Andrews reports that sports and field trips cost Guilderland $135,301 last year. "Given that these costs are not eligible for state aid, we recommend that the district evaluate other sources for funding these programs," he writes.

Some districts have booster clubs or parents’ groups pay for such trips while others have negotiated limits on driver pay for trips, establishing a flat field-trip rate, lower than the regular pay scale, for any work outside the assigned home-to-school runs.

Other labor changes recommended by TAS include: realigning clerical positions, purchasing trip-scheduling software, using monthly activity reports, purchasing a new time clock, and improving driving recruitment by offering referral fees and signing bonuses.

The report also recommends tying maintenance software into the fuel pumps and widening the entrance gate to the bus yard.

Saving money

The TAS report notes the average cost-per-mile for eight surveyed area school districts is $3.09; the average cost-per-student is $617, and the average cost-per-route is $40,299.
Though the report notes that factors like area covered, size and age of fleet, and bell times can vary widely, it states, "But the fact that Guilderland falls on the high side of all of these comparisons is a good indication that there is room for improvement, and implementation of some of the recommendations in this report should result in improved cost control."
Andrews’s report goes on to state, "The ‘easiest’ way (operationally, not politically) to reduce transportation expenses is to reduce services. This can be achieved by requiring students to walk to school up to the maximum allowed by state regulations," which is two miles for elementary and middle-school students and three miles for high-school students.
"Given the size of the district, the lack of sidewalks in many areas, and the high level of service that the parents are accustomed to, this would likely cause quite an uproar," the report concludes.
A similar option is to have fewer bus stops, the report says. Currently, the district’s policy is two-tenths of a mile for its youngest students, a half-mile for those in grades five through eight, and one mile for high school students. "According to state regulations, it is the parents’ responsibility, not the district’s, to ensure that their children get to the assigned bus stops safely," writes Andrews.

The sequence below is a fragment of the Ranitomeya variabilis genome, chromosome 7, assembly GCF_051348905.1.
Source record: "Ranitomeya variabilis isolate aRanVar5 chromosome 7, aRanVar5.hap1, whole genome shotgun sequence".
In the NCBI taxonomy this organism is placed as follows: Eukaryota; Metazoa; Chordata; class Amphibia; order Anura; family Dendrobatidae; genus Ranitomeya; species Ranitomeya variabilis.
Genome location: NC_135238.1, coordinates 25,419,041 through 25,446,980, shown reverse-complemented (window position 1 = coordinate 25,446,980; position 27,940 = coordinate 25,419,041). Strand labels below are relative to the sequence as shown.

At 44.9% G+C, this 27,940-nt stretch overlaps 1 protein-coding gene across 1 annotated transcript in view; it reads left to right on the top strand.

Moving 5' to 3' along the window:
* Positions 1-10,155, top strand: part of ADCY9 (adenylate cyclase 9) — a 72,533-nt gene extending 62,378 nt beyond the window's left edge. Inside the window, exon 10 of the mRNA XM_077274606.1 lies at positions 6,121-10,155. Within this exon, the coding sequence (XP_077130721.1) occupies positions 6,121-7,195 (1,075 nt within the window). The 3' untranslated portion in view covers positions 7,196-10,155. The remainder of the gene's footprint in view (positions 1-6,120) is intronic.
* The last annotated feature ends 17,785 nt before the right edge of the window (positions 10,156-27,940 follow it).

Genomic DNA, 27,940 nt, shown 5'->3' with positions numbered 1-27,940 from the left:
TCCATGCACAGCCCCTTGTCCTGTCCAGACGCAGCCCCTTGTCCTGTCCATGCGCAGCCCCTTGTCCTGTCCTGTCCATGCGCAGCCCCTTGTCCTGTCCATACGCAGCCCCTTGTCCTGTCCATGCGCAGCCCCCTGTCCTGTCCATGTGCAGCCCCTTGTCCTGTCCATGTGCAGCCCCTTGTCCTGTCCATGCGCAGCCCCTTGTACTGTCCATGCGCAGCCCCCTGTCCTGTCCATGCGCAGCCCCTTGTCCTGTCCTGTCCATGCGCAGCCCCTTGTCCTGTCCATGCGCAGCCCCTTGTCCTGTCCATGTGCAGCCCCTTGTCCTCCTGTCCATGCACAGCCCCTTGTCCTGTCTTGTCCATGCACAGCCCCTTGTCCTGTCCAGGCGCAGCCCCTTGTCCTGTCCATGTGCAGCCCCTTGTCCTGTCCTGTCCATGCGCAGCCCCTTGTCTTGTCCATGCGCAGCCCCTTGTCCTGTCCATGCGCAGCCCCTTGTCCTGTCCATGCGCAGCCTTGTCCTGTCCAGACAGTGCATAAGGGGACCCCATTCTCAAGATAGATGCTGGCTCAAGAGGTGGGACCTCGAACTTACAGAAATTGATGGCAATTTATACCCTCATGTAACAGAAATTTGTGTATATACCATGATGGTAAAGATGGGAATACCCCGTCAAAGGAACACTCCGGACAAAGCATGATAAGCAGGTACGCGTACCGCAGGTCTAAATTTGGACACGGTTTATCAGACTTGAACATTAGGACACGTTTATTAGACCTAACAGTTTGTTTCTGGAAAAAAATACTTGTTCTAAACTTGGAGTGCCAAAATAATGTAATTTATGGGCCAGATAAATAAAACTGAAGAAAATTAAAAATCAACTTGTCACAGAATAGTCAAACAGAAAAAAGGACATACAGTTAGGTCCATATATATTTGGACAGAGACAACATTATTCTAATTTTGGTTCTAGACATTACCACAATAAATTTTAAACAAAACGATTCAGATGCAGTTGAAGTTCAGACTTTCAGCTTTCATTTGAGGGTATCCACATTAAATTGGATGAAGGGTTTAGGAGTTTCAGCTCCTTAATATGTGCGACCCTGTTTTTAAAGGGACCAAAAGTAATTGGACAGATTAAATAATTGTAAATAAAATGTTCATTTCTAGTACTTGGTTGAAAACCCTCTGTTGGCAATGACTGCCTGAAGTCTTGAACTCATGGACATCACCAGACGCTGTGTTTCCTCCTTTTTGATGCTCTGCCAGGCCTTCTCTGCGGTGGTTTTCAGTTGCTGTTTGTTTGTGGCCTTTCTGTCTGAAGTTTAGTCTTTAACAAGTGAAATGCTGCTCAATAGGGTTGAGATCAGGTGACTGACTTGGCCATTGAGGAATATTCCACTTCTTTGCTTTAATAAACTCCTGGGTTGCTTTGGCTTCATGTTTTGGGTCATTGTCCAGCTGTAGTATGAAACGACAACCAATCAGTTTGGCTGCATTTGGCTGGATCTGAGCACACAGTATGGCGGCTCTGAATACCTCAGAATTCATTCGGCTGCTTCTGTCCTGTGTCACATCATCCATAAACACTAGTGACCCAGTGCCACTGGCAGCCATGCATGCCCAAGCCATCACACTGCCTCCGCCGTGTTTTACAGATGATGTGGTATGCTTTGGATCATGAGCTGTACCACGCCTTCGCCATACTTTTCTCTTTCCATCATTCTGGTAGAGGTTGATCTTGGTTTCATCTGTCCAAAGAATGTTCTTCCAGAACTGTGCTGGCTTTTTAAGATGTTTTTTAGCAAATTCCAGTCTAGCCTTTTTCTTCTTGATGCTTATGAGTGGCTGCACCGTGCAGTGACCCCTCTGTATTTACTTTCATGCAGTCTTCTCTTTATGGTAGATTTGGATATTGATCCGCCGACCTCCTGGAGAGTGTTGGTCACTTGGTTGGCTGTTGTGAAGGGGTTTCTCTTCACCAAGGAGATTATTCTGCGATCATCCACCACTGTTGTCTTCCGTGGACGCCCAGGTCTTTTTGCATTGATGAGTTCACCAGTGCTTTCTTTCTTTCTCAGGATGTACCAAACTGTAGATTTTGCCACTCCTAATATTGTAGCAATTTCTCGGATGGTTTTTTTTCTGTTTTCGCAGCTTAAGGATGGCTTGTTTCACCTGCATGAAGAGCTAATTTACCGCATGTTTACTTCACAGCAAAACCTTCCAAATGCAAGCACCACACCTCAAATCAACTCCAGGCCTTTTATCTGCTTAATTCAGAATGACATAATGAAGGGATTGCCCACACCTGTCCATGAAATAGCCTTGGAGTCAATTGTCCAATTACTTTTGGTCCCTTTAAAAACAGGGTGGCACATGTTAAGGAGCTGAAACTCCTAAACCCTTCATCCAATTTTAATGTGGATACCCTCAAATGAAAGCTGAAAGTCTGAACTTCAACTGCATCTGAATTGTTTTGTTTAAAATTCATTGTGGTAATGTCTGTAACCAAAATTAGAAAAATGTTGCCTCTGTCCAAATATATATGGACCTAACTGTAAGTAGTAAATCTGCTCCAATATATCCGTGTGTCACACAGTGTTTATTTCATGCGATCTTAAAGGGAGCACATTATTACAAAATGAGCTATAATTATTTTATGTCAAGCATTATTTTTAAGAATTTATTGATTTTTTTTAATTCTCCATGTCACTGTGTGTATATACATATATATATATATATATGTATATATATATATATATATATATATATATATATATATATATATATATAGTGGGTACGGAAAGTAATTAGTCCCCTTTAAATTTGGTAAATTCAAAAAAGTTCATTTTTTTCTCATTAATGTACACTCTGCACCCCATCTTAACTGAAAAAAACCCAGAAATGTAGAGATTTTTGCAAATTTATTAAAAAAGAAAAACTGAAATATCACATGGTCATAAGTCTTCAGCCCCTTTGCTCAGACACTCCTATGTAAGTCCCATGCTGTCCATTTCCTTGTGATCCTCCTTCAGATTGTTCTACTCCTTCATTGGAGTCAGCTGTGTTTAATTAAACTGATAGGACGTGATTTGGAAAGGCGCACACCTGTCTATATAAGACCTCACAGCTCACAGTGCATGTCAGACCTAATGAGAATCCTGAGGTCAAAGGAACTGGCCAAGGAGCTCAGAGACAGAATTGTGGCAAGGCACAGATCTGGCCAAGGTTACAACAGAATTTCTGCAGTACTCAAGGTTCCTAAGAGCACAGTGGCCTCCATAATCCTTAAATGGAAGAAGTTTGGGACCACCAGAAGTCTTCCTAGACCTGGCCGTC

Changing bell times

Another option, he writes, is to expand bell times, allowing runs with fewer vehicles.

Currently, district bus routes operate nominally on a three-tiered system. High-school students are in the first tier. Their day begins at 7:30 a.m. and ends at 2:25 p.m. Elementary students are next, starting school at 8:10 a.m. and getting dismissed at 1:55 p.m. Middle-school students are last, starting at 8:50 a.m. and getting dismissed at 3:20 p.m.
Andrews writes of the current schedule, "Tight bell times increase the need for additional buses to complete the routes in less time." He notes that Guilderland has a middle school with one of the latest bell times in the area and that Guilderland’s five elementary schools have the shortest educational day, of five hours and 45 minutes while the average length is six hours and 13 minutes.

Schools in the area with more than 5,000 students like Guilderland, are triple tripped, while those with under 5,000 students are double tripped, says Andrews.
"Although the district considers itself triple tripped," he writes, "the tight bell times...have the effect of negating the cost benefits of triple tripping, because...tight bell time increase the need for additional buses to complete the routes in less time."
Under "true" triple tripping, Andrews writes, the entire fleet makes three trips throughout the district, transporting students in different grade levels at different times.

The reason most schools transport elementary students last in the morning is that the high schools and middle schools are typically zoned district-wide, as they are at Guilderland, meaning that the buses must cover the entire district to pick up students. After completing these runs, the fleet can then be disbursed to the smaller elementary zones to transport their students.
"In Guilderland," Andrews writes, "the buses traverse the entire district for high-school students, then have 40 minutes to separate into the elementary zones, then have 25 minutes to again traverse the entire district for the middle-school students. Given the shortest elementary-school day, in the afternoon, the district is again unique in having the elementary transported first.
"These factors," he concludes, "result in an inefficient use of drivers and vehicle." He recommends that Guilderland use routing software to develop three possible route configurations:

— Continued triple tripping with the same length of day, but the order changed to high school, middle school, then elementary schools;

— Continued triple tripping with a longer elementary day, with the order changed to high school, middle school, then elementary schools; and

— Double tripping by combining grades six through 12 students into one bell time.
"It’s doubtful that double tripping would be the most efficient," Andrews concludes, but it’s worth considering if the first two options can’t be implemented.